Biased assimilation is the processing of information through our own prior knowledge and beliefs so it makes sense. His research shows people take information and make it tell the story they want it to tell. This is one of the ways that misinformation sticks.

“You see a news story, you see an interview, you read something on social media — it will become what you want it to become through biased assimilation,” Saucier said. “Sometimes it is sticky because we like it, sometimes it is sticky because we want to work against it.”

Saucier also has investigated social vigilantism — people’s tendencies to think their beliefs are superior and that others should believe what they believe for the same reasons.

He found that individuals lower in social vigilantism paid more attention to information they agreed with. This behavior is selective exposure or the tendency to favor information that reinforces preexisting beliefs. In contrast, individuals higher in social vigilantism paid more attention to the other side of the argument in order to defeat the other viewpoint.

“There is this motivational component that they will pay attention to information on the other side of their perspective, but they are not listening to it on its merits,” Saucier said. “They will not be persuaded.”

Saucier’s research sheds light on how information is processed and he offers strategies to interact with others during disagreeable conversations.

“Disengaging from a person high in social vigilantism might save you some time, emotional energy and aggravation,” Saucier said. “If you find someone like this, you aren’t going to change their minds. So, unless you enjoy the battle, get out of it.”

Media literacy resources

Sara Kearns offers media literacy training.

Mobile devices are today’s equivalent of a printing press and a newspaper that we carry around in our pockets. Understanding what information we are consuming and sharing is a critical step to stopping the spread of misinformation.

Kelly Glasscock, instructor of journalism and mass communications and executive director of the Journalism Education Association, says misinformation seeps into our daily lives when we stop thinking critically about news and information sources.

“There’s always going to be misinformation and disinformation,” Glasscock said. “Media literacy is that protection against it. It’s a critical element to our daily lives and a skill set that everybody needs to be well versed in — to be able to identify or know when someone is trying to manipulate you.”

Carol Sevin offers media literacy training.Sara K. Kearns, Carol Sevin and Daniel Ireton — all librarians with K-State Libraries — saw a need for media literacy training and now offer a free, online library resource guide called “Breaking your news bubble." This how-to guide offers tools to think critically about the news you read and share and includes tips to diversify your news sources. Training workshops also are available by request.

The librarians recommend starting with small steps. These small steps could be finding a local news source, recognizing that news changes over time to reflect new information learned on an issue, reading an alternative viewpoint once a week or fully reading an article before sharing. “You need to be able to evaluate news for yourself,” Kearns said. “It is very nice to have your views affirmed, but that doesn’t mean that is how everything is actually happening in the world. One of the things we have to do is take a step outside of our comfort zones and try to see what is happening from a different perspective.”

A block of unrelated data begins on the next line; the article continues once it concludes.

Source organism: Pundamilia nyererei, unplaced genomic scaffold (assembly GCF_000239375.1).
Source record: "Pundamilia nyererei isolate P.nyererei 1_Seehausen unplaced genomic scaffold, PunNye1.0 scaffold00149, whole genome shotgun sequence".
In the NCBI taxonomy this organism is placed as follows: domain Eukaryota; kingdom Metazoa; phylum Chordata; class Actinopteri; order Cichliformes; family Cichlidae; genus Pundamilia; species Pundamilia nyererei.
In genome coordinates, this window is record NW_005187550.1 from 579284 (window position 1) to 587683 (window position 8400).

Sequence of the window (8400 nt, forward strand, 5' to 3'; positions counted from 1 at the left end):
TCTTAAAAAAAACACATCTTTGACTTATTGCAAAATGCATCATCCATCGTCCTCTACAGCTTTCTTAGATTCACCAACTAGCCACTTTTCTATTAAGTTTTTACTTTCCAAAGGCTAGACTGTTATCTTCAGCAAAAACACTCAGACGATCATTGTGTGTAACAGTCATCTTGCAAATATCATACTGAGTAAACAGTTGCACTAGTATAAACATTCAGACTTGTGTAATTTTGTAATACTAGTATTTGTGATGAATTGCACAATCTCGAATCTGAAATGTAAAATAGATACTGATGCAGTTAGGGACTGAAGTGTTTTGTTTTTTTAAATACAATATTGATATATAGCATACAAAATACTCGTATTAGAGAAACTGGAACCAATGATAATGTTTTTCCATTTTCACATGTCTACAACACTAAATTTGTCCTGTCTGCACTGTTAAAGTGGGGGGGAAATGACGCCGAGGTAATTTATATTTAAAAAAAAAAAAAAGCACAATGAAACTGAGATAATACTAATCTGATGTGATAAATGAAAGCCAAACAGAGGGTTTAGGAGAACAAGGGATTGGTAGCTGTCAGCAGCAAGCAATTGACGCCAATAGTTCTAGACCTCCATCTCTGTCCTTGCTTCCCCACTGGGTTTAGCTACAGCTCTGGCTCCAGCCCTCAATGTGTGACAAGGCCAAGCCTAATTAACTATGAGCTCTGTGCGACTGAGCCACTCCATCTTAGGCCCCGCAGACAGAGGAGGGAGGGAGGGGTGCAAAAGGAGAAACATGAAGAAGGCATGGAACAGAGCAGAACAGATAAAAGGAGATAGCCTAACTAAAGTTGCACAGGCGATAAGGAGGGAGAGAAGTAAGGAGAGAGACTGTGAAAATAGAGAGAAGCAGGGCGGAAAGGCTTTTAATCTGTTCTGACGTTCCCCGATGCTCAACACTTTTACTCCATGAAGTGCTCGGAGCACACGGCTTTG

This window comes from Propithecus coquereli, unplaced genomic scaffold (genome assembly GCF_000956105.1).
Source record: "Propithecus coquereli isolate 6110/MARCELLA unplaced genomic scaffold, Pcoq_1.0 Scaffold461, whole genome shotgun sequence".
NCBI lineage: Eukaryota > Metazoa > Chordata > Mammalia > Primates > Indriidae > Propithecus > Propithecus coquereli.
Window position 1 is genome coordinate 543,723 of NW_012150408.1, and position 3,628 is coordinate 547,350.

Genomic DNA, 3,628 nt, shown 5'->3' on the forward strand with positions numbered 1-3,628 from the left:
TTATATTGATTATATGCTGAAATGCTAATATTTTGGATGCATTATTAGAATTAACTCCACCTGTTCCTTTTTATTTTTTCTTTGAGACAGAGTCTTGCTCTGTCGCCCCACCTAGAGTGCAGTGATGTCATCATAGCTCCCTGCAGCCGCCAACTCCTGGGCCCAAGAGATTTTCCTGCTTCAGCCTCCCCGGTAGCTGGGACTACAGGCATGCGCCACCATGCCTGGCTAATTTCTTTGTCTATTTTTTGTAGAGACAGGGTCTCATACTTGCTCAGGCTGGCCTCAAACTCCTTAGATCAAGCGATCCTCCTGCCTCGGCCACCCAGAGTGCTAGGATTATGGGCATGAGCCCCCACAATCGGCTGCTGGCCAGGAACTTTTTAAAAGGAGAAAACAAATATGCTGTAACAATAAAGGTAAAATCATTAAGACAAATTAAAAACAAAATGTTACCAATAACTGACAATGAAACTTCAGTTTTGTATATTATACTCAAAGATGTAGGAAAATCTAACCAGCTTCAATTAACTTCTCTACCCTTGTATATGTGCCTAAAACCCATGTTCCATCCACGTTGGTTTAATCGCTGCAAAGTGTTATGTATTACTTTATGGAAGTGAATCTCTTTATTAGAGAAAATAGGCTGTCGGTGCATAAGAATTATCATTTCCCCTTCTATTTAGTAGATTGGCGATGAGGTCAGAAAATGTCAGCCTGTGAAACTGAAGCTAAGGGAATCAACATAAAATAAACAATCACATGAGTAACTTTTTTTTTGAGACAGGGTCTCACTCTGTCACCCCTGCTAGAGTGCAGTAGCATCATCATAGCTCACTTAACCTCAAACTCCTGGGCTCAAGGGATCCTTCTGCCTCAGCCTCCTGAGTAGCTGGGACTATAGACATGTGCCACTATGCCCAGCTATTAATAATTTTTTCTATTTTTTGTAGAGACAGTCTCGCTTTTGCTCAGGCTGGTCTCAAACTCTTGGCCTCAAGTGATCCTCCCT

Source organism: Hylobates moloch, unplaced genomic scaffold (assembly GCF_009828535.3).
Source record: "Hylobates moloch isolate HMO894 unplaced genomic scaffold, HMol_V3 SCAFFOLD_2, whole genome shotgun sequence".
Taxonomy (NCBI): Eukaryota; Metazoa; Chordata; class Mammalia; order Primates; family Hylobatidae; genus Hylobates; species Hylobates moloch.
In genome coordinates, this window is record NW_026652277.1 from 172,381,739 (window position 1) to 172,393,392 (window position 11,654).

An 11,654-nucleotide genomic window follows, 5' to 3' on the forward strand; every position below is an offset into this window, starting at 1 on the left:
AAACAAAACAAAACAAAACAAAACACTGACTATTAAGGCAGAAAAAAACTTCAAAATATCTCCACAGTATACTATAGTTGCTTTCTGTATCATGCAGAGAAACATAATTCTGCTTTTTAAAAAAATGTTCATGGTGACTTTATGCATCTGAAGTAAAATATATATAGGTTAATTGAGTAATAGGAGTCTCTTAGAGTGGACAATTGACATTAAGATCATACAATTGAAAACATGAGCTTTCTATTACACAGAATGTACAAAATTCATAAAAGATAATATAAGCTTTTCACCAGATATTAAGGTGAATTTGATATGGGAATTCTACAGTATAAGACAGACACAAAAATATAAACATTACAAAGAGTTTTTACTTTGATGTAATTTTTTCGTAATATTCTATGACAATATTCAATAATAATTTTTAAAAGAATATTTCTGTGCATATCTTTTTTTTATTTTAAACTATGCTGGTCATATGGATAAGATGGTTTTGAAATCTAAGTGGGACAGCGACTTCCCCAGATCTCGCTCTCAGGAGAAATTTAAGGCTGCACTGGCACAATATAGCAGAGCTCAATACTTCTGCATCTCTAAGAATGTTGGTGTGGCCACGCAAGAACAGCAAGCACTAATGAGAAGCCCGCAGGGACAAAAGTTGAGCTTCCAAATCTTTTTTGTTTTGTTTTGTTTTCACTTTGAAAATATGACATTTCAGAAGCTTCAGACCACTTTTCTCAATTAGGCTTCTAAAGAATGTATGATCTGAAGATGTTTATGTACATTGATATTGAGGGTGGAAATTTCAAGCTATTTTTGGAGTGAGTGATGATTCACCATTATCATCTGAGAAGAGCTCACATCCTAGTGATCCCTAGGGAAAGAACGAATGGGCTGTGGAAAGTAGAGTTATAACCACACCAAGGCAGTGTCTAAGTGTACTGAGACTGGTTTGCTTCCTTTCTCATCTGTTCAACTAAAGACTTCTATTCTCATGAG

Daniel Ireton offers media literacy training.

Media and information literacy checklist

The K-State Libraries team offers the following tips to think critically about the news:

• Learn about the news cycle and good journalistic standards.
• Evaluate your current news sources to identify any bias.
• Decide if the information is fact or opinion.
• Review and change social media settings.
• Audit personal news habits.


Seek more

Read the full "Breaking your news bubble" resource guide from K-State Libraries.

Saving local news

Picture your community without a local newspaper. Where do you turn for credible local news and information?

Across the country, news deserts — communities without a newspaper or with decreased access to local news — are becoming more common. From 2004 to 2019, Kansas lost 14% of its daily and weekly newspapers, according to the U.S. News Deserts Database.

Faculty and students from the A.Q. Miller School of Journalism and Mass Communications have been conducting research and outreach to help communities find ways to fill these voids. What they discovered is that newspapers are part of the social fabric of the community.

“Newspapers have always been the central point of information to communities,” said Steve Smethers, director of the A.Q. Miller School of Journalism and Mass Communications. “You may not like the editor’s choices of news story or comment, but in the end the newspaper is an indispensable community commodity and that is why losing a community newspaper is so difficult.”

According to Smethers, replacing a community newspaper does not have a one-size-fits-all solution. In some communities, volunteer journalists have been the solution. Additionally, internet access limitations and social media create a fragmented community with no central source of local news.

“If I am out there picking my own news sources and one of those is not a local newspaper, I have no idea what is going on in my community,” Smethers said. “We’re losing the ability to build community consensus and the ability to build a community definition of news.”